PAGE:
The New Longevity
The future is the final frontier; we should be focused on that and how we are going to get there and what we want, our goals and aspirations.
What is the Middle East about but the past? They don’t seem to think about the future. Bosnia was about the past. The Serbs, the Muslims, and the Christians; a thousand years of the past being hashed and rehashed. The same is true of the war in Ireland, 400 years of strife that escalated again 30 years ago. In short, many of us are creating a future just like the past. Golda Meir said, “There will never be peace in the Middle East until the Arabs love their children more than they hate the Jews.”
It really doesn’t matter how old you are: 20,30, 50, or even 80. What do you want your next five or ten years to be like? What do you want next month? Do you want it to be a rehash of old stuff? We tend to blame things that have happened in the past for what is happening now. If only your mother had been different. If only your third grade teacher hadn’t humiliated you or if someone hadn’t died, etc. I like what my friend Lazaris said, “I am going to lift a finger to help rather than point a finger in blame,” because really blame never helps. Think about it. If what you are going to do depends on what your ex, your third grade teacher, or even what your boss said, you are really going to be in a pickle. What will be liberating will be to take back your power by taking back your responsibility for your future.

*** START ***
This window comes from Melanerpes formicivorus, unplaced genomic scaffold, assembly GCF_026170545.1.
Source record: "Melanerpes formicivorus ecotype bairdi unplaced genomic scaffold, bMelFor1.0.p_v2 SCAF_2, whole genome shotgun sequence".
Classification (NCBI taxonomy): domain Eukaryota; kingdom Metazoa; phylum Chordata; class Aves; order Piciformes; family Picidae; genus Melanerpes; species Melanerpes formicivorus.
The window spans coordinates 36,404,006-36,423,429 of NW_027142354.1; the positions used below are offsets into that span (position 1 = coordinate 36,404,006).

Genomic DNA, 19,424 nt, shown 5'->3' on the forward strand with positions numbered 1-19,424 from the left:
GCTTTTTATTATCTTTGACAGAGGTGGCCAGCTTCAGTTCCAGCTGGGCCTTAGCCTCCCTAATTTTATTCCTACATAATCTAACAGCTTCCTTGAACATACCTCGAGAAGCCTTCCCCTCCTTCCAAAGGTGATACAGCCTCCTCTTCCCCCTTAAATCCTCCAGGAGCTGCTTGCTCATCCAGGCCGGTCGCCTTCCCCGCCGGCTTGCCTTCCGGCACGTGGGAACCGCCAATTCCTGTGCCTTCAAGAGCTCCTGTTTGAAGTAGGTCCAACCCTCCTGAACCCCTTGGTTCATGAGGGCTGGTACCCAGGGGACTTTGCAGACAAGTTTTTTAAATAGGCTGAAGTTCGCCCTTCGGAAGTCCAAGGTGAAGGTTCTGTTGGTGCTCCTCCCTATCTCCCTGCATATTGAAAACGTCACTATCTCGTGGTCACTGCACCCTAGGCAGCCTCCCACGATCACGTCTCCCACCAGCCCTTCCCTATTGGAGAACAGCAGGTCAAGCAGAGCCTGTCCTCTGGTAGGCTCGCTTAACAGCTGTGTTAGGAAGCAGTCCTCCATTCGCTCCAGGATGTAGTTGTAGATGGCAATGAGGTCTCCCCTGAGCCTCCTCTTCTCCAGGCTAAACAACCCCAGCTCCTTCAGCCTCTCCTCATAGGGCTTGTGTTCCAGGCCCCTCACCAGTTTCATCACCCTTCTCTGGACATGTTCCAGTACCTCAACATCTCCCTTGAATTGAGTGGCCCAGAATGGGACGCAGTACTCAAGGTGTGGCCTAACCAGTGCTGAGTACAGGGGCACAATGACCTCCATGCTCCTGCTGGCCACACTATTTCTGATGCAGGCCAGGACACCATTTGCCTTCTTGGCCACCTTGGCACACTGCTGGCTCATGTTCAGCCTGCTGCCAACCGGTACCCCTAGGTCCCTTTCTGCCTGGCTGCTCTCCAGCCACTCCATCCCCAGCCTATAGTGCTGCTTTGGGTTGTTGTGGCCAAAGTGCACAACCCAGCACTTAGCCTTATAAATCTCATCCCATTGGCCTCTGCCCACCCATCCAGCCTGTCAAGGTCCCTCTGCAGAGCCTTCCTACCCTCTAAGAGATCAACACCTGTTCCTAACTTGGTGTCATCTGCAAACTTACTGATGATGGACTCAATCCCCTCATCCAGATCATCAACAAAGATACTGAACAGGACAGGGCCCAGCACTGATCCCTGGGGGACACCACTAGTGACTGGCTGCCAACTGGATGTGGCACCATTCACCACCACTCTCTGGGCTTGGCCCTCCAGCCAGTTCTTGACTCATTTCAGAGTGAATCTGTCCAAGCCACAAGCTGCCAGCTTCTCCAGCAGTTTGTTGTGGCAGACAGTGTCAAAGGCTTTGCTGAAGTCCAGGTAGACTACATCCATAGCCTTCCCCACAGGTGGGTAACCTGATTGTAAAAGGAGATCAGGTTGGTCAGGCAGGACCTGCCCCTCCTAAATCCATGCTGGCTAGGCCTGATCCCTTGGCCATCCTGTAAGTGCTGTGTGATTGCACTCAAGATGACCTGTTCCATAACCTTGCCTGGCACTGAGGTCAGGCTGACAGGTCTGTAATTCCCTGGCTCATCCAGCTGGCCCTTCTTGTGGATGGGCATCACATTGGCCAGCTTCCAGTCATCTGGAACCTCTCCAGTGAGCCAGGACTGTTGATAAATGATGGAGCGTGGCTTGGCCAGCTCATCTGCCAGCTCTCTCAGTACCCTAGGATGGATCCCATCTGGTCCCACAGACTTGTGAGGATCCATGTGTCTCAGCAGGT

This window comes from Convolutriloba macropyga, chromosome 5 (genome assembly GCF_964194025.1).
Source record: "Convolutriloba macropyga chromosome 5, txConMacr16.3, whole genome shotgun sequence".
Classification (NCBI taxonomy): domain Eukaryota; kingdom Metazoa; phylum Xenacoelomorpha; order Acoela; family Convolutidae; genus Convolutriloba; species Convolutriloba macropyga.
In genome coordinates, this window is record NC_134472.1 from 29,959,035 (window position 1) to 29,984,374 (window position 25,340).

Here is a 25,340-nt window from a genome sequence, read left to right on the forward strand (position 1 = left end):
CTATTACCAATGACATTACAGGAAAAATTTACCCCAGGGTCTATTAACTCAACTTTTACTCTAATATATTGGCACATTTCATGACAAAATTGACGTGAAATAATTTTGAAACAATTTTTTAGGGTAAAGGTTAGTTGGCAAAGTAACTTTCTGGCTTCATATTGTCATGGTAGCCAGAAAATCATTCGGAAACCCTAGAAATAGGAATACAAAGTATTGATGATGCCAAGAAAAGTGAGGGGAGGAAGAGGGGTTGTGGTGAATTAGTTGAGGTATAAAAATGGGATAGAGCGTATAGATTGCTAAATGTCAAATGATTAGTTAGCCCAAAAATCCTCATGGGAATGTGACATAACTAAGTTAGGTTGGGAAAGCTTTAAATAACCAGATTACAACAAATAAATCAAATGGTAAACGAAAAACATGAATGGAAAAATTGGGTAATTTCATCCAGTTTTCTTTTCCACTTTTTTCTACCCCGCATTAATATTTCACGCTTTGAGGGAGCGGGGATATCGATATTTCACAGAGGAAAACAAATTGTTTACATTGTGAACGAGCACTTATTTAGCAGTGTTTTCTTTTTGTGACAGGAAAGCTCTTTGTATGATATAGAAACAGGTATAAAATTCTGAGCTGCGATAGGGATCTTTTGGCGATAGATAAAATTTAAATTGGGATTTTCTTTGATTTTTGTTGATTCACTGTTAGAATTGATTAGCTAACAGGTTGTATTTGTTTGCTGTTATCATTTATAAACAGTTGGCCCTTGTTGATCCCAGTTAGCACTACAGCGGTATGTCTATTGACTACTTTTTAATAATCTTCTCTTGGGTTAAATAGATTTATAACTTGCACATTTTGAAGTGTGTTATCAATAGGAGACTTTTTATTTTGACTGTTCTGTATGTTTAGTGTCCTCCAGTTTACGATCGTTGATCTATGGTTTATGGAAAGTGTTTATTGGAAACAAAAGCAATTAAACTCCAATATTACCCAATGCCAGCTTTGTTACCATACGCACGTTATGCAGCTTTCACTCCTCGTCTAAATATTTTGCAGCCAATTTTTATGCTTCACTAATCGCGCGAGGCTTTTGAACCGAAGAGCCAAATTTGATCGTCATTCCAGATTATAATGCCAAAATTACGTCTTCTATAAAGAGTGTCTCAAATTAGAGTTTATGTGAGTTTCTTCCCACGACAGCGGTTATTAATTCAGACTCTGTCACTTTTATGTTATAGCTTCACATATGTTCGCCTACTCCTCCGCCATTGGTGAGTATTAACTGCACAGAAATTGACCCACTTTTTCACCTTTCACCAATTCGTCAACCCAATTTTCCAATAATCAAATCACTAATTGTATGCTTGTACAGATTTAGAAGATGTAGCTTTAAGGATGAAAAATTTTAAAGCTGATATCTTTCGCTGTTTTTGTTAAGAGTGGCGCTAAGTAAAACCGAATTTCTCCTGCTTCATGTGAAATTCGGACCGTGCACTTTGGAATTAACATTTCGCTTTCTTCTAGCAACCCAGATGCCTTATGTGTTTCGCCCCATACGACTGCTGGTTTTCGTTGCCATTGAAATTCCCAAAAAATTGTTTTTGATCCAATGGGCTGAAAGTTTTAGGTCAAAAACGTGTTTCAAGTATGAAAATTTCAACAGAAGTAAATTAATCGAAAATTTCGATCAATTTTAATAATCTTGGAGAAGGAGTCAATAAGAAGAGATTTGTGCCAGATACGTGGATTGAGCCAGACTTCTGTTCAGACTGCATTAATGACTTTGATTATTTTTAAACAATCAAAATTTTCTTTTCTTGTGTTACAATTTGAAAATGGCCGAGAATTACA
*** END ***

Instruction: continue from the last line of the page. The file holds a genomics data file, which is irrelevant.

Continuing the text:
My daughter was listening to an interview the other day with an expert on longevity and he was discounting looking for magic pills, surgery, or medical breakthroughs. His suggestion was something that all of us really know: eat right, get enough exercise, be positive, and change your thinking. This is a complex matter. It has been estimated that we have about 50,000 thoughts each day. Do you know what yours are? Use the past as a backdrop, learn from it but dwell more on the future than the past. “If you don’t know where you are going, you may land up some where else.”